DUTY OF CHRISTIANS RESPECTING THE PRESENT PREVALENCE OF INFIDELITY.
IN this state of the open rejection of Christianity by so many persons of the most conspicuous characters, it is the peculiar duty of every Christian to make the most open profession of his religion, without being moved by the apostacy of ever so great a number, or the obloquy or ridicule to which he may be exposed on that account; remembering the awful denunciation of our Saviour, “Whosoever shall be ashamed of me, and of my words — of him also will the Son of Man be ashamed, when he cometh in the glory of his Father, with the holy angels.”
In order to make this open profession of Christianity to the most advantage, it is necessary that Christians should assemble for the purpose of public worship, though in the smallest numbers; letting it be known that there is such worship, and that others may attend if they please. A Christian who is not known to be such, except by the general uprightness of his conduct, will no doubt be respected, but not as a Christian. It will not be known on what principles he acts, and therefore others will be but little wiser or better by his means. But a Christian church, a number of persons regularly meeting as such, to encourage and edify one another, reading the Scriptures, and administering Christian ordinances, is, as our Saviour said, “a city set on a hill,” which “cannot be hid ; ” and when our light thus shines before men, others will not only see our good works, but also the principles from which they proceed, and thus be led to glorify our Father who is in heaven. For the same reason, when a spurious and corrupt Christianity is most prevalent, the more intelligent Christians should separate themselves, and form other societies for public worship, that unbelievers may have an opportunity of judging between them, and not be led to take it for granted that there is no Christianity, but such as they perhaps justly reject. Every Christian should, as far as possible, make himself master of the arguments in favor of his religion, that he may appear not to be governed by a principle of implicit faith, but, as the apostle Peter says, “be ready always to give an answer to every man that asketh him a reason of the hope that is in him.” And the main argument for the truth of Christianity (but from the discussion of which all unbelievers have hitherto shrunk) is very plain and intelligible. It is the certain belief of the great facts on which it is founded, by those who must have known the truth of the case, and who were most nearly interested to ascertain it. If, on such undeniable evidence, it be true, that Christ wrought real miracles, that he died and rose from the dead, the Christian religion is true; and we may depend upon it that, according to his repeated declarations, he will come again, to raise all the dead, to judge the world, and to give to every man according to his works, (which is all that is of most consequence in Christianity,) whatever unbelievers may find to object to the system in other respects. But we should most carefully bear in mind, that in the defence of Christianity, as in our whole conduct, we should show a disposition worthy of it. Besides that uniform superiority of mind to this world, which removes us to the greatest distance from every thing mean and base; besides that spirit of habitual devotion and universal benevolence which raises the human character to the highest pitch of moral excellence, (of the most important elements of which, unbelievers, who have not the enlarged views that Christianity opens to us, are necessarily destitute,) let our behaviour towards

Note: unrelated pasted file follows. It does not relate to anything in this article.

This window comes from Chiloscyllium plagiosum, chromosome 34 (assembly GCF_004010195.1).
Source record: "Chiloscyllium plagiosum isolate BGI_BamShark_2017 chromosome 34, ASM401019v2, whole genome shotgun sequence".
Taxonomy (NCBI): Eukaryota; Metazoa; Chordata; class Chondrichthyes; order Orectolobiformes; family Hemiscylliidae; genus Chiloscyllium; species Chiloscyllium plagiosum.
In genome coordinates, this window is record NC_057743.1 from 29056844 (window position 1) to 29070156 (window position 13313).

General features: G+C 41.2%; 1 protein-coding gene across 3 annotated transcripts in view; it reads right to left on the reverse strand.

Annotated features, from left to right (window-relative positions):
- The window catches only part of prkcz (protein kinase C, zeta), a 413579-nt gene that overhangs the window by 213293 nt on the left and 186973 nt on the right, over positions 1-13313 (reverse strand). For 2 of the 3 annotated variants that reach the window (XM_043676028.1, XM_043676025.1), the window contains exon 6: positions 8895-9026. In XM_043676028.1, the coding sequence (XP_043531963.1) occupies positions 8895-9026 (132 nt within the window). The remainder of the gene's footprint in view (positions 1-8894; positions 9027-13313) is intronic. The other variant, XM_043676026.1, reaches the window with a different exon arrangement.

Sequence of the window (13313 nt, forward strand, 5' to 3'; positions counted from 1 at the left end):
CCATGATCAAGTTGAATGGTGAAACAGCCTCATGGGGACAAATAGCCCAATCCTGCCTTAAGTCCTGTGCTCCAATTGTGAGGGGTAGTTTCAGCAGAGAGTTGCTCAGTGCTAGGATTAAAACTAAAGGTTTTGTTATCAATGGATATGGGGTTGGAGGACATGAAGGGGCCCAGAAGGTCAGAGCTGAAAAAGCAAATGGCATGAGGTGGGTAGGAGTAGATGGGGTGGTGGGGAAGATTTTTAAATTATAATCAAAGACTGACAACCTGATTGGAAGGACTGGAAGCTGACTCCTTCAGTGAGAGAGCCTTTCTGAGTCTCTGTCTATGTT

unbelievers themselves be the reverse of what theirs generally is towards Christians, and which is so conspicuous in the writings of Voltaire and others. Let there be nothing in it of their sarcastic turn of mind, which implies both contempt and malevolence. Let it be with that meekness and benevolence which the apostles so strongly recommended. (I Peter, iii. 15; 2 Tim. ii. 25.) Let every thing we say on the subject, or do with respect to it, discover the greatest good-will and friendly concern for those who differ from us, though in a matter of so much consequence. Let us consider them as persons who are unhappily misled by false views of things, and whom, if they be of a candid disposition, a juster view will set right; but whom an angry or contemptuous opposition would irritate and alienate more than ever. Let us regard Christianity itself as only a means of virtue and moral improvement, and therefore let us rejoice if infidelity do not (as, however, it is too apt to do), lead men into vice. Unbelievers may be men of decent and valuable characters, though destitute of the more sublime virtues which give the greatest dignity to human nature, and fit them in a more eminent manner for the peculiar employment, and the peculiar happiness, of a future state. Let us also indulge the pleasing hope, that hereafter, though not at present, their minds, if not essentially depraved, wanting only that farther light which will irresistibly burst upon them hereafter, they will be every thing that we can wish for them; and therefore that, though we differ at present, we shall sometime hence rejoice together. We are all brethren, children of the same Father; and though differing ever so much in other respects, should regard and love one another as such. Besides, how can we show our superiority or greater comprehension of mind, arising from a habit of attending to great and distant objects and looking beyond ourselves, but by greater meekness, forbearance, candor, and benevolence towards men ; as well as by greater resignation, and habitual devotion with